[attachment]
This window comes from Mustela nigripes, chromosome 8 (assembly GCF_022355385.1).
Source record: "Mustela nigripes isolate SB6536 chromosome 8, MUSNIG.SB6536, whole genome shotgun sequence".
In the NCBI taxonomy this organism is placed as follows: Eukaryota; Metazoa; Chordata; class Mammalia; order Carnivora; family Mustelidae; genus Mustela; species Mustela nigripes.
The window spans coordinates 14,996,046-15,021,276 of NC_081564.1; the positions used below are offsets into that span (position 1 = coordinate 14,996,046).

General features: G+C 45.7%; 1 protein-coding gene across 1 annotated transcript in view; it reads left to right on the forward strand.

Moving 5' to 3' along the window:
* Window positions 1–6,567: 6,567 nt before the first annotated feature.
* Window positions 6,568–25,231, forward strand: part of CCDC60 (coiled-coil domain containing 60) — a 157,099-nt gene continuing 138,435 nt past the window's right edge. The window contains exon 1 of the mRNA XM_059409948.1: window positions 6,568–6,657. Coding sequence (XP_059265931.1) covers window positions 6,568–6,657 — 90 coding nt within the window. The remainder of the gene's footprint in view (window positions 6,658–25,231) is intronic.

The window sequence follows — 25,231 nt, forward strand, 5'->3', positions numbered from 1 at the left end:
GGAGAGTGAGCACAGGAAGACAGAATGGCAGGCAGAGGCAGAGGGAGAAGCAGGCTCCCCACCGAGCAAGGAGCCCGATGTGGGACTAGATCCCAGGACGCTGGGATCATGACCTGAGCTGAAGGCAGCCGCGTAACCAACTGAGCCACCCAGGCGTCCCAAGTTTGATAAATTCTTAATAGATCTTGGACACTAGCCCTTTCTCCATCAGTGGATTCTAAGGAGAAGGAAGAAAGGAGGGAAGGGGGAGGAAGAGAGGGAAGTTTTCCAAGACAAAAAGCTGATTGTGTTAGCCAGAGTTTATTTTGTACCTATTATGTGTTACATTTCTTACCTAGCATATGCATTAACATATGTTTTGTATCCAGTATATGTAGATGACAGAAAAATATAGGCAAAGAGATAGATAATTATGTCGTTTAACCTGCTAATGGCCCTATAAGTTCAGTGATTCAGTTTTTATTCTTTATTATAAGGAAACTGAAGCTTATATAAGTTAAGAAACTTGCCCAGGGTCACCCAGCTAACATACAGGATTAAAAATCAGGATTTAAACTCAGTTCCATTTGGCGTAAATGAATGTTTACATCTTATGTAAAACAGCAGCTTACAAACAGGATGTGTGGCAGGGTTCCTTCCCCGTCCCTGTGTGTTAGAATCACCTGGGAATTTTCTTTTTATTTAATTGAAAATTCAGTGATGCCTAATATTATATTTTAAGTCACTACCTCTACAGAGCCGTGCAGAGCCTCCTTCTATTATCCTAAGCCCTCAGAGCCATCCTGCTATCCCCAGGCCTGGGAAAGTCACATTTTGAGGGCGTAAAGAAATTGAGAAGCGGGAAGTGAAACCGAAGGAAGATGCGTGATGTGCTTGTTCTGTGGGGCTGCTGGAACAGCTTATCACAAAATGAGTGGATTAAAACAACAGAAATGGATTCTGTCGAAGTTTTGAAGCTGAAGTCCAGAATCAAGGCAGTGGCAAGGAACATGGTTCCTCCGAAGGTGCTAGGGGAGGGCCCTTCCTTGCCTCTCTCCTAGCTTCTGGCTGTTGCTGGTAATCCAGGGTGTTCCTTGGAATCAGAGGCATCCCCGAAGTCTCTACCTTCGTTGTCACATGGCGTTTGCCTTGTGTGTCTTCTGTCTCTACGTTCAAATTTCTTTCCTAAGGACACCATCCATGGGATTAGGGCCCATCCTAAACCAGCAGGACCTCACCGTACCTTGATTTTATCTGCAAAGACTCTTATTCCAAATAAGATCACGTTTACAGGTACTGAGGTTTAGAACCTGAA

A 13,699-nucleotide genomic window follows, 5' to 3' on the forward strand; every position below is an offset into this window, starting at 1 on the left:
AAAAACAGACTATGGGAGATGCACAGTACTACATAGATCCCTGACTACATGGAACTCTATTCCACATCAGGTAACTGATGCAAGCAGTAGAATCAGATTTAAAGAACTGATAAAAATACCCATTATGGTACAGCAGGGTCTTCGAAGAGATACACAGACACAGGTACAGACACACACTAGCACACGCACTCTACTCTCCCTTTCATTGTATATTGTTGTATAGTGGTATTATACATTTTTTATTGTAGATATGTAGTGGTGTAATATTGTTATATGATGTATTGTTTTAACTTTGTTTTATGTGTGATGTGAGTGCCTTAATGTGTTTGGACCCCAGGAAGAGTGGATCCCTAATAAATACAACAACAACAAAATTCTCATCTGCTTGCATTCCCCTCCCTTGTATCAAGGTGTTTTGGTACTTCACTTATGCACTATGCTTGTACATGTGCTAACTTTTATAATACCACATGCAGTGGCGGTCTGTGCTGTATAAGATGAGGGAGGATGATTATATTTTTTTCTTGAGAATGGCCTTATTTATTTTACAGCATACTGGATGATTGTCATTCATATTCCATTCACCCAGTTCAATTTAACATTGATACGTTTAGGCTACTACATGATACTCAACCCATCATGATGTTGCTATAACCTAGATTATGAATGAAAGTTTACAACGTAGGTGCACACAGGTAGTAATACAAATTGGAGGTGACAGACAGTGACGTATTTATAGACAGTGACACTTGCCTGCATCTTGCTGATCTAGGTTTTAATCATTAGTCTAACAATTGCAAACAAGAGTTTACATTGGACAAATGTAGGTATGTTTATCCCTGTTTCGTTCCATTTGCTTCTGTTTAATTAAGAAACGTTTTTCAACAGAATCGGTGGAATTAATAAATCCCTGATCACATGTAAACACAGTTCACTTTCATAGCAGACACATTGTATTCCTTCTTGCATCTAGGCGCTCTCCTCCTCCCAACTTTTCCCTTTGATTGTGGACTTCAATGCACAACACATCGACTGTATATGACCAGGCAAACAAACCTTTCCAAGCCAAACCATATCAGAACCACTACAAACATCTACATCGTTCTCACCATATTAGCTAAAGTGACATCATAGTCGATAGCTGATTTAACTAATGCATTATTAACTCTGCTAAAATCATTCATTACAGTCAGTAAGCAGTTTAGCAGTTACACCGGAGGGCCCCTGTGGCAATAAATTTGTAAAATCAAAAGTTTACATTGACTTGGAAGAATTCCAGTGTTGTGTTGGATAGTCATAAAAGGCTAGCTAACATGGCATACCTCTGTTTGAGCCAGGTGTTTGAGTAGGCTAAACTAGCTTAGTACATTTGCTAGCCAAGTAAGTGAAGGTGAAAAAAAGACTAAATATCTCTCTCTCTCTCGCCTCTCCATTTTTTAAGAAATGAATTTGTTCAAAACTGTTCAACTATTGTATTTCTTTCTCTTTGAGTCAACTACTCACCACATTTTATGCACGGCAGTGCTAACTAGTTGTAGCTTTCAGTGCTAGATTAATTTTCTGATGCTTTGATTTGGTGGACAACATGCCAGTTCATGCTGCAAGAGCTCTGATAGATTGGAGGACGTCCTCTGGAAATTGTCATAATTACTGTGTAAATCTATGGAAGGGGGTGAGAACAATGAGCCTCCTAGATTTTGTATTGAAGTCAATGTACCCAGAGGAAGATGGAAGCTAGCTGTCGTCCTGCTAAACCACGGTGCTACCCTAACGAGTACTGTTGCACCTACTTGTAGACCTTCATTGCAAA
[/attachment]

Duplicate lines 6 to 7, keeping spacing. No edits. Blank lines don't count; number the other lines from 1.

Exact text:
Moving 5' to 3' along the window:
* Window positions 1–6,567: 6,567 nt before the first annotated feature.